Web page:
In a recent decision from the U.S. District Court for the District of Massachusetts, Judge Denise Casper rejected an argument by the defendant employee in a noncompete case that the employee was “fraudulently induced” by his former employer to sign a noncompete agreement. The employee argued that the offer letter he received offering him stock options after he began working for the employer only stated that he would be required to sign an agreement with non-solicitation provisions in order to receive the stock options, not a non-competition agreement. But the agreement that accompanied the letter included non-competition provisions and was titled “Non-Disclosure, IP Assignment and Non-Competition.” This, combined with the facts that (1) the employee was notified two months earlier that, in order to receive stock options, he would be required to agree to non-competition provisions; and (2) the employee subsequently agreed on three separate occasions to identical non-competition provisions, the court determined that it was highly unlikely that the employee could show he was fraudulently induced to sign the agreement. The court preliminarily enjoined the employee from working for a competitor of the employer because it was likely that the employee breached the noncompete he had with his former employer.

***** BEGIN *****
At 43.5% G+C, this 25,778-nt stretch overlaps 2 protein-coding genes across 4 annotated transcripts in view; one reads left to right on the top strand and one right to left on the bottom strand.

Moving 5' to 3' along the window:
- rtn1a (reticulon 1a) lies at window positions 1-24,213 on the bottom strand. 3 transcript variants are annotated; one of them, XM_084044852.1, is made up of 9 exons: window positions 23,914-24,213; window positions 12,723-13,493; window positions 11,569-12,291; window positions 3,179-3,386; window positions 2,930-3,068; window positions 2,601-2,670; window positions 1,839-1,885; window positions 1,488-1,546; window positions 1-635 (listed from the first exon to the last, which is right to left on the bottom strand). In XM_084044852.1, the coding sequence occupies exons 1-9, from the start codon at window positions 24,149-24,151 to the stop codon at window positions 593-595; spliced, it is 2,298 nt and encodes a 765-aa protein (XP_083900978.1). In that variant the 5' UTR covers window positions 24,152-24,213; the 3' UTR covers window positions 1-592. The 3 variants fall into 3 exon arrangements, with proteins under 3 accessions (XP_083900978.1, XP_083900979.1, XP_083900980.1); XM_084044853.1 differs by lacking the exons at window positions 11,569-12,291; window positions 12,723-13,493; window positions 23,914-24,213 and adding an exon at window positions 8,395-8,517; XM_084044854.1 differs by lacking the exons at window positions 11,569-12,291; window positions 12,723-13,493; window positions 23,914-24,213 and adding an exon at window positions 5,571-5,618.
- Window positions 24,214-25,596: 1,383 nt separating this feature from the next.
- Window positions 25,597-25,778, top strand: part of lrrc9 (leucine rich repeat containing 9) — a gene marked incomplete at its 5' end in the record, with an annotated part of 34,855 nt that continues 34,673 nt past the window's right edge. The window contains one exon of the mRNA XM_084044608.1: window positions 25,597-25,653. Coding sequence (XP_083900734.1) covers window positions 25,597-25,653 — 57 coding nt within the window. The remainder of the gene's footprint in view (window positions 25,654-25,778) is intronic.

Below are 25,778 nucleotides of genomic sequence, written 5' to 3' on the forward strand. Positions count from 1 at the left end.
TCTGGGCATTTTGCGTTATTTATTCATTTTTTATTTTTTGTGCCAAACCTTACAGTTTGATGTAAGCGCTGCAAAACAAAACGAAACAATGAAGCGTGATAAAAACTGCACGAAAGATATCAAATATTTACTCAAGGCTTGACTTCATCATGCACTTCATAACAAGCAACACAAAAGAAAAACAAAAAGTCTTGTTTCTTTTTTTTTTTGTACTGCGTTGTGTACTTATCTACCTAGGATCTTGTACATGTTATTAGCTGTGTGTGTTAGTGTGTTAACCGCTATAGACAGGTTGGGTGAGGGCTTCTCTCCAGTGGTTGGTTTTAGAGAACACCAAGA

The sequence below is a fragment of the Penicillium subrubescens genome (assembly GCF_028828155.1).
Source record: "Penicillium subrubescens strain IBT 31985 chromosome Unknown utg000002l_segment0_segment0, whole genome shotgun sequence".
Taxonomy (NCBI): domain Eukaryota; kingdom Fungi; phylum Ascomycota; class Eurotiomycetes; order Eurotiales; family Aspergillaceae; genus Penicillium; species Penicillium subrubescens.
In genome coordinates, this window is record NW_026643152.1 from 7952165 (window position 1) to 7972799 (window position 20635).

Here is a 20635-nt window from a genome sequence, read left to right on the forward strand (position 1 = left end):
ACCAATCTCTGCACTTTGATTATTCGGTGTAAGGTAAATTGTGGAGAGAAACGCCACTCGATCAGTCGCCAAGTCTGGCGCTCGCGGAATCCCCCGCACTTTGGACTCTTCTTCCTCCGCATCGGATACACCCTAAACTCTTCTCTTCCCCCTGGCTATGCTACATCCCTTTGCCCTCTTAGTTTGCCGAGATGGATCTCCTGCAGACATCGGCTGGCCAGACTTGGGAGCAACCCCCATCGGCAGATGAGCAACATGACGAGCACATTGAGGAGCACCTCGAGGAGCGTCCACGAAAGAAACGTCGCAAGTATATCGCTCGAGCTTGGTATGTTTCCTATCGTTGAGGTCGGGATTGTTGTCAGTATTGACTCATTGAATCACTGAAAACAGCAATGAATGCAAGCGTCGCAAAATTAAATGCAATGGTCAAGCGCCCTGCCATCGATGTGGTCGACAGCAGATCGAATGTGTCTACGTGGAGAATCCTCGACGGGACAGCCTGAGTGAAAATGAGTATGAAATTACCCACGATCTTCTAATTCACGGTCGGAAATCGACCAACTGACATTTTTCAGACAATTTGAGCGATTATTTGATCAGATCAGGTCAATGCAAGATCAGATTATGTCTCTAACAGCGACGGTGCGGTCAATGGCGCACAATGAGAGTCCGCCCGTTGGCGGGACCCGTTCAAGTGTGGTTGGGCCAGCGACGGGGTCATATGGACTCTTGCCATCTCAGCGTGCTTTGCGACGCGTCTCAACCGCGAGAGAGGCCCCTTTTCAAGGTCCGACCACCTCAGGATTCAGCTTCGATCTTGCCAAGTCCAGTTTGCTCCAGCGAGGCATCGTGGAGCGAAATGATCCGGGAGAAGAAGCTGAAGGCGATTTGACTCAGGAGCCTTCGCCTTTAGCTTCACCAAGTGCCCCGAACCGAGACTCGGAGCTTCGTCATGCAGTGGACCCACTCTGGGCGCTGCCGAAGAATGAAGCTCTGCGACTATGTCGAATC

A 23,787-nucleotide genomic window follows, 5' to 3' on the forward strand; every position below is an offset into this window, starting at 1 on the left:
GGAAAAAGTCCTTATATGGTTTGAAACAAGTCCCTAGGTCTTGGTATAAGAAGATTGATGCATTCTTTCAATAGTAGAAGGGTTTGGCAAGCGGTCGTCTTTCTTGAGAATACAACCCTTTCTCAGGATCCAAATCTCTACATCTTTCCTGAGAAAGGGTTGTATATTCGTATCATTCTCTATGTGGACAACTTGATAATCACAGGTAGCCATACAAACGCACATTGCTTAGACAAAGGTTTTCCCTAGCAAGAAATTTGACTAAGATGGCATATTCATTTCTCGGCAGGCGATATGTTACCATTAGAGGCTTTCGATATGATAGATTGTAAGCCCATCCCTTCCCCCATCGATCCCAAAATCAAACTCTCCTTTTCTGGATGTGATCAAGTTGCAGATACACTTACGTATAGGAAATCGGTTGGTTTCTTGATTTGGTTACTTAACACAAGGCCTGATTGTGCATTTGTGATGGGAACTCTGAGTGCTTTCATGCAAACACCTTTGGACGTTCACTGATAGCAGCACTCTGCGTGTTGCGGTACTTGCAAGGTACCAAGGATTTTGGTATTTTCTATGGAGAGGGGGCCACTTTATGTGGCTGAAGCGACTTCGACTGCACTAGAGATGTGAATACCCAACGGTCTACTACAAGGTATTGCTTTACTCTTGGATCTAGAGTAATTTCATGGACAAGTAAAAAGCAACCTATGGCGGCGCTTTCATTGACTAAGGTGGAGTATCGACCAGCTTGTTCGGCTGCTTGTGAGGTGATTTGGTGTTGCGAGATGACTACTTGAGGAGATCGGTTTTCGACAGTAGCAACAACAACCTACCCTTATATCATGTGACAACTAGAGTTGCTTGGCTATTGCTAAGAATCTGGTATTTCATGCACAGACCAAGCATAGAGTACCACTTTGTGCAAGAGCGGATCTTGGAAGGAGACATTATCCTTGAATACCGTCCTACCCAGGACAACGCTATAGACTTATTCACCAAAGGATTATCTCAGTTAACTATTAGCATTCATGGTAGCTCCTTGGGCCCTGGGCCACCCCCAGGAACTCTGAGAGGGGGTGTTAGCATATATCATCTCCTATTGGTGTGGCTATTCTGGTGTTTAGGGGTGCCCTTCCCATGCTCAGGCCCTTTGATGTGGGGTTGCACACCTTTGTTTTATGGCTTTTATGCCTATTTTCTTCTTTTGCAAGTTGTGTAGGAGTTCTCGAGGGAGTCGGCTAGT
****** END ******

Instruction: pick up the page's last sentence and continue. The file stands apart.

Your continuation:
In fact, in ordering an injunction, Judge Casper applied the “inevitable disclosure” doctrine to determine that the former employer would be “irreparably harmed” if the employee was not prevented from working for the competitor. This is an issue Judge Casper addressed in another recent case in a different context. Judge Casper stated that, given the employee’s recent high level of control over his former employer’s business and the close competition between the former employer and the competitor, what the employee knows about his former employer’s business is bound to influence what he does for the competitor. So if the employee were not enjoined from working for the competitor, he would “inevitably disclose” his former employer’s confidential information to the competitor, to the former employer’s detriment.
This case shows that weak defenses like the argument based on the misstatement in the offer letter will not deter judges from enforcing otherwise proper noncompetes.